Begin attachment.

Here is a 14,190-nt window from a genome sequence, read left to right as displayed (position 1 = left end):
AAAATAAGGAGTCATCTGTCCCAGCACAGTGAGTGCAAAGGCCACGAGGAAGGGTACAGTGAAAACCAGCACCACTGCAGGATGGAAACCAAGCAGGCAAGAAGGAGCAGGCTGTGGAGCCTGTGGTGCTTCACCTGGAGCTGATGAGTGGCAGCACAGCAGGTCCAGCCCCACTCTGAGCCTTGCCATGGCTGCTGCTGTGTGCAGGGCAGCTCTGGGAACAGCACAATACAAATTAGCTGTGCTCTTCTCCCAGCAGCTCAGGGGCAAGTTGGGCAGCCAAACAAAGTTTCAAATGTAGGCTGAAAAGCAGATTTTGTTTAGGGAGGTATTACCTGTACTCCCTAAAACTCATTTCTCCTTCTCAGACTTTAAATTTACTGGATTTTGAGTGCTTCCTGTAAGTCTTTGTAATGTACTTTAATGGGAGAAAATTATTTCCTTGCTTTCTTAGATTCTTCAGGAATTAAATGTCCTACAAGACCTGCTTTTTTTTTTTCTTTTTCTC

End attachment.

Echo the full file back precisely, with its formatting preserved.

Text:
Here is a 14,190-nt window from a genome sequence, read left to right as displayed (position 1 = left end):
AAAATAAGGAGTCATCTGTCCCAGCACAGTGAGTGCAAAGGCCACGAGGAAGGGTACAGTGAAAACCAGCACCACTGCAGGATGGAAACCAAGCAGGCAAGAAGGAGCAGGCTGTGGAGCCTGTGGTGCTTCACCTGGAGCTGATGAGTGGCAGCACAGCAGGTCCAGCCCCACTCTGAGCCTTGCCATGGCTGCTGCTGTGTGCAGGGCAGCTCTGGGAACAGCACAATACAAATTAGCTGTGCTCTTCTCCCAGCAGCTCAGGGGCAAGTTGGGCAGCCAAACAAAGTTTCAAATGTAGGCTGAAAAGCAGATTTTGTTTAGGGAGGTATTACCTGTACTCCCTAAAACTCATTTCTCCTTCTCAGACTTTAAATTTACTGGATTTTGAGTGCTTCCTGTAAGTCTTTGTAATGTACTTTAATGGGAGAAAATTATTTCCTTGCTTTCTTAGATTCTTCAGGAATTAAATGTCCTACAAGACCTGCTTTTTTTTTTTCTTTTTCTC